Blunt Talk from the FDA on Outsourcing Operations

Jack Garvey |

I’ve read a lot of Warning Letters in my 30 years of working in FDA-regulated industry.  But one issued this week made me stop and think:  is the FDA getting blunter in its language?

The Warning Letter was issued by FDA’s Office of Pharmaceutical Quality Operations to a Florida-based OTC manufacturer on December 3 and released to the FDA’s website on January 12.

In short, the manufacturer was cited in the 483 and Warning Letter with a slew of serious violations.

The company’s response to the investigator during the inspection and through the 483 rely was that they were going to stop manufacturing in-house and outsource manufacturing to a third-party.

Here’s where the bluntness comes in.  While the FDA acknowledged that outsourcing is common, they told the Florida manufacturer in no uncertain terms:

“FDA regards contractors as extensions of the manufacturer.”

And if that wasn’t clear enough,

“If you plan to engage in the use of contract facilities, you are responsible for the quality of your drugs regardless of agreements in place with your contract facilities.”

This Warning Letter reminded me a great article that Compliance Architects’® Practice Director, Teresa Gorecki wrote entitled: “Quality Agreements – Cornerstone of Product Supply Relationships.”

Here’s a link to the article.  Like the FDA’s bluntness, Teresa provides this insightful comment: “You can delegate your responsibilities, but you can never delegate your accountabilities.”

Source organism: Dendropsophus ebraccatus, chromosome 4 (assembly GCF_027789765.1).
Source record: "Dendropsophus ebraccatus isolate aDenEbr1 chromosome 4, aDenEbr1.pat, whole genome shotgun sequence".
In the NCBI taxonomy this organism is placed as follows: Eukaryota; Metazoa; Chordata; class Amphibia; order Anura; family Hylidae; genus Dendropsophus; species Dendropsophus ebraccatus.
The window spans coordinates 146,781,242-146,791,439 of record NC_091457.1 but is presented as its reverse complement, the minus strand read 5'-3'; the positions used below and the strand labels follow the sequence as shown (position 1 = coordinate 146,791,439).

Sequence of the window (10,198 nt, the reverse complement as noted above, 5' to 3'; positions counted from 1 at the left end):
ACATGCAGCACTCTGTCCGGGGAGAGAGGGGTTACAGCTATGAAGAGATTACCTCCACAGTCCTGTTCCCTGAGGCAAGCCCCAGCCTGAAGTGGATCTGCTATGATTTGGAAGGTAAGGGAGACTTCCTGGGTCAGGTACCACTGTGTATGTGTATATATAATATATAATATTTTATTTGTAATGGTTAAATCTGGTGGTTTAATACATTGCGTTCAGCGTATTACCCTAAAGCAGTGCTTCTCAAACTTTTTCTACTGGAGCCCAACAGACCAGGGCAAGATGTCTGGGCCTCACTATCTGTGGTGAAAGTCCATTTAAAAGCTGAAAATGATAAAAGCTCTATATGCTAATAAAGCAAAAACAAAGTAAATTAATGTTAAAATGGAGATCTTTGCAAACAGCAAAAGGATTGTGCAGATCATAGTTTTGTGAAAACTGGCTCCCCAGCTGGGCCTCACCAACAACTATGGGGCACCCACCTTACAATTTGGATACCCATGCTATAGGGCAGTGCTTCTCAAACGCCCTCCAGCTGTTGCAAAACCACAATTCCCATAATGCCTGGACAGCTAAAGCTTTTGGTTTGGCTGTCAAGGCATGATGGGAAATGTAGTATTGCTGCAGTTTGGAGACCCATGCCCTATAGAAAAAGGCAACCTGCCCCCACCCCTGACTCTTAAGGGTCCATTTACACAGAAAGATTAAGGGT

If you’re interested in a roadmap for how to effectively outsource — or manage existing outsourced relationships — this article is a must read.

If you’re considering outsourcing, or struggling with managing your current contractors, don’t hesitate to reach out to Jeff Grizzel, VP of Business Development, 703-587-8990, jeff.grizzel@compliancearchiects.com.

 

One thought on “Blunt Talk from the FDA on Outsourcing Operations

  1. I was recently an expert witness in a civil suit and watched our lawyers rip the opposing “expert” witness into little shreds. Make sure that your consultant knows their business.
    Another FYI is that if you get sued in civil court by someone alleging that you have not performed due diligence in manufacturing your FDA regulated product, GMPs are the standard that is judged against. If you’re not following the CFR, your issues with FDA are just the beginning of your troubles.

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